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Remembering 9-11

Posted on Wednesday, September 7, 2016 at 11:11 am

How could it have happened? It was the Pearl Harbor of the 21st century, and this new 100 years had just got started.

100_7137September is my favorite weather month, and I’ll never forget that sunny Tuesday morning. As dawn broke, I came down Highway 108, atop Palmer Mountain, picking up cans and arrived home exhausted. As usual, I flipped on the T.V. while eating breakfast and saw the live broadcast and knew something had happened, but the details were sketchy. After getting out of bed that afternoon, the mind-boggling images changed my world and yours for the foreseeable future.

“I was a 30-year-old college student among a bunch of 18 year olds, and had worked the night before at the post office,” says Seann Lewis. “Sitting in the classroom, I saw some of the students turn the T.V. on and that irritated me because I knew the professor wouldn’t like it when he came in. Then they told me what was happening.”

Lewis graduated as a parachutist from the Airborne School at Fort Benning, Georgia, and is a Desert Storm veteran. He’s the recipient of the 2010 Palmer Veterans Appreciation Award.

Pam Henry Meeks, longtime teacher’s aide and bookkeeper at Palmer Elementary School, was on the job that morning.

“I was in Shalonda Braden’s classroom, helping with a reading program, when our Principal Sadie Smartt came in. Of course, it was all over television, and she told me to go to the office and help Mary Ruth Rogers because the phone was ringing off the hook. The pictures of the attack were horrible.”

Donna Basham, of Tracy City, was Grundy County Administrator of Elections, as she still is today. The disbelief that something like that could happen expressed by a colleague still sticks in her mind all these years later.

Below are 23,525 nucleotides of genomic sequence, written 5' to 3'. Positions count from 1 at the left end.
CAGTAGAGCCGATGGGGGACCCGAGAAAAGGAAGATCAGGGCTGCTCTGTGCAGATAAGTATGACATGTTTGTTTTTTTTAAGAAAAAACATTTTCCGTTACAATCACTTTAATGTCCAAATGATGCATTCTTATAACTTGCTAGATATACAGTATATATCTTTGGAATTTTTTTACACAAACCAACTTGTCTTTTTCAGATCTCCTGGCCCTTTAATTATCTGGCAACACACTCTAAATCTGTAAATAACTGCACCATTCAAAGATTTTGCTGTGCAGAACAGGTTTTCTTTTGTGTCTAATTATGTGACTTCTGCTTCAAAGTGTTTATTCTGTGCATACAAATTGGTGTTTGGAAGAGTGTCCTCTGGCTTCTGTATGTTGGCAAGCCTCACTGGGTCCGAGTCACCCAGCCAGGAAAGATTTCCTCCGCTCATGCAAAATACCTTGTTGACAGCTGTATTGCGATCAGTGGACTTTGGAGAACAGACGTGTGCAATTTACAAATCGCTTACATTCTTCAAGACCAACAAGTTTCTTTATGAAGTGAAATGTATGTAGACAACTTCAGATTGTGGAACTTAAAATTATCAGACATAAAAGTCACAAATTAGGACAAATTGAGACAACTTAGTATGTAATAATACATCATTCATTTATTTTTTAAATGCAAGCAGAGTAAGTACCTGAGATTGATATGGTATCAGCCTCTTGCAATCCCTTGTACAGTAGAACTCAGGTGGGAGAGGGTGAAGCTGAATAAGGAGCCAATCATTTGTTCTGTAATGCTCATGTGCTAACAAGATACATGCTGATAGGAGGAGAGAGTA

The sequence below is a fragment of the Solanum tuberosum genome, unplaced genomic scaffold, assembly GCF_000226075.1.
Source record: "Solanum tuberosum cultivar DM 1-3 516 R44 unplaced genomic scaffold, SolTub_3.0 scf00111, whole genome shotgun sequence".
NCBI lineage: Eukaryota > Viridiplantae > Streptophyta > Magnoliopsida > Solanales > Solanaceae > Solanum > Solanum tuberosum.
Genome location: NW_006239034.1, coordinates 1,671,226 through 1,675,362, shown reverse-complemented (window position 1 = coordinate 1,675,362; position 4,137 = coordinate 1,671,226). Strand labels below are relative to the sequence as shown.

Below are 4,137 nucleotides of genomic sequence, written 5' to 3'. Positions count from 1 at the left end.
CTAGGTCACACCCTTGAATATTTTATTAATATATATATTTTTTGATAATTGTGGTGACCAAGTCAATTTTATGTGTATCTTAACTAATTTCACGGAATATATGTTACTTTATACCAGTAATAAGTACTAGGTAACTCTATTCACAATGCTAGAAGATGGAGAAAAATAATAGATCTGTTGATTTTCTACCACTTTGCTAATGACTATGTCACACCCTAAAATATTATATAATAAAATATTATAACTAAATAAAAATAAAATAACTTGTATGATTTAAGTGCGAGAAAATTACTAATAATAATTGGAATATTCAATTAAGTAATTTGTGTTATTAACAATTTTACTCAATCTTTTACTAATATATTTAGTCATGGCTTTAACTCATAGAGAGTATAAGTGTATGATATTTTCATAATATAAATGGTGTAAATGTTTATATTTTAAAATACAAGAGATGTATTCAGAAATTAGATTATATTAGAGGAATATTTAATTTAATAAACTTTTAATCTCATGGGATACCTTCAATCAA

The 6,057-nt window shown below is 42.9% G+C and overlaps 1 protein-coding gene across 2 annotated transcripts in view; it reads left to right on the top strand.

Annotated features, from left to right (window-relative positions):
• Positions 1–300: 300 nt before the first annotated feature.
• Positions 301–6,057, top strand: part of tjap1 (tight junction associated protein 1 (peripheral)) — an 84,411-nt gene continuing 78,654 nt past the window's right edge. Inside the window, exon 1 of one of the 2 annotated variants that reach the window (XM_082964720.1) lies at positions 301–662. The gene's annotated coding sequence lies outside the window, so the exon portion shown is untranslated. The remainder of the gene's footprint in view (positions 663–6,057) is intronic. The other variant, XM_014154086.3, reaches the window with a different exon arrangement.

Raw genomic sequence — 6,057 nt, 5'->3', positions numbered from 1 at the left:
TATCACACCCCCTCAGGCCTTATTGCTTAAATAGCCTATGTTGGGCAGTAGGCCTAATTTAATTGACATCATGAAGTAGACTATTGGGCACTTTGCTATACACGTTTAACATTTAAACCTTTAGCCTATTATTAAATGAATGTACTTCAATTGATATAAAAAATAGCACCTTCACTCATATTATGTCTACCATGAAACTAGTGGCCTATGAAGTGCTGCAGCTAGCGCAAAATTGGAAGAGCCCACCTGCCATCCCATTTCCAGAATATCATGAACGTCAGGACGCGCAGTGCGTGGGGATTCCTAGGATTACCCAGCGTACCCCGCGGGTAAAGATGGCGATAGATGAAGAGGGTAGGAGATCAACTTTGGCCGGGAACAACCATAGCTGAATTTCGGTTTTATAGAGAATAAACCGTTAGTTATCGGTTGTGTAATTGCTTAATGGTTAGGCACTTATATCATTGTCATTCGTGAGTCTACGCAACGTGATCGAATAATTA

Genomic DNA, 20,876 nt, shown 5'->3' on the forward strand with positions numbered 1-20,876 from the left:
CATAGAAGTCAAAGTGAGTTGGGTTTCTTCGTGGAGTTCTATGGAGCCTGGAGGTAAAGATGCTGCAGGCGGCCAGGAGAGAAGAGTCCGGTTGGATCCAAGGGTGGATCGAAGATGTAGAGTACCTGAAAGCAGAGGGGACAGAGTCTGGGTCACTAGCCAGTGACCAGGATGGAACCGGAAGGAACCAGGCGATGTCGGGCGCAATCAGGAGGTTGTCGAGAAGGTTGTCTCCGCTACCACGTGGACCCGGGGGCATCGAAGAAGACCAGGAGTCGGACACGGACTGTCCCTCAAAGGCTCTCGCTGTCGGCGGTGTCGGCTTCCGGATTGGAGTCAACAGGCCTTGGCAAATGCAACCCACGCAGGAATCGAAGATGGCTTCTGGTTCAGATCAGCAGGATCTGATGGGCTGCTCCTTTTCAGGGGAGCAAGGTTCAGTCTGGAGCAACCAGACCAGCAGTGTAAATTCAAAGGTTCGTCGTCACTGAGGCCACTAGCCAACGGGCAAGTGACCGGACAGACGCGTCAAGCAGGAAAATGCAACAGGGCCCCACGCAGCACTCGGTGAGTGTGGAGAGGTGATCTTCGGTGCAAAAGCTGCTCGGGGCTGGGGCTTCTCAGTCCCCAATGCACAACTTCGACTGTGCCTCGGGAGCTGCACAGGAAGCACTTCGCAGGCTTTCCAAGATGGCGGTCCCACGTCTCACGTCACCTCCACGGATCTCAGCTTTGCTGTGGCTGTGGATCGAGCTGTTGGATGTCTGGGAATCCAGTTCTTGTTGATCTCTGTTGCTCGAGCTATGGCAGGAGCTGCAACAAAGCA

When Basham got to the courthouse and told General Sessions Judge Earlene Speer that one of the suicide planes had hit the Pentagon, the judge said, “No, that’s not true. They are telling everything!”

Willene Campbell, of Pelham, was watching T.V. at home that morning and saw the events as they unfolded.

“When the second plane hit the Twin Towers, it looked like you were watching a tape of the first plane. That’s when everyone realized this wasn’t an accident, we were being attacked.

But, Campbell also saw history being made years earlier on Sunday morning, November 24, 1963. She was watching a live television broadcast when Jack Ruby fatally shot Lee Harvey Oswald. Two days earlier, on Friday, November 22, 1963, Oswald had assassinated President John F. Kennedy by firing a rifle from the Texas School Book Depository Building in downtown Dallas, Texas.

Time is no respecter of persons and regardless of your station in life, its endless cycle keeps rolling and offers no opportunity to change the past in personal lives or in the lives of nations.

Fifteen years have passed since that September morning. Its aftermath is felt every day, not only in America, but around the world. However, the haunting question remains, since this wasn’t a military operation carried out by elite forces – how could our government been so asleep at the wheel?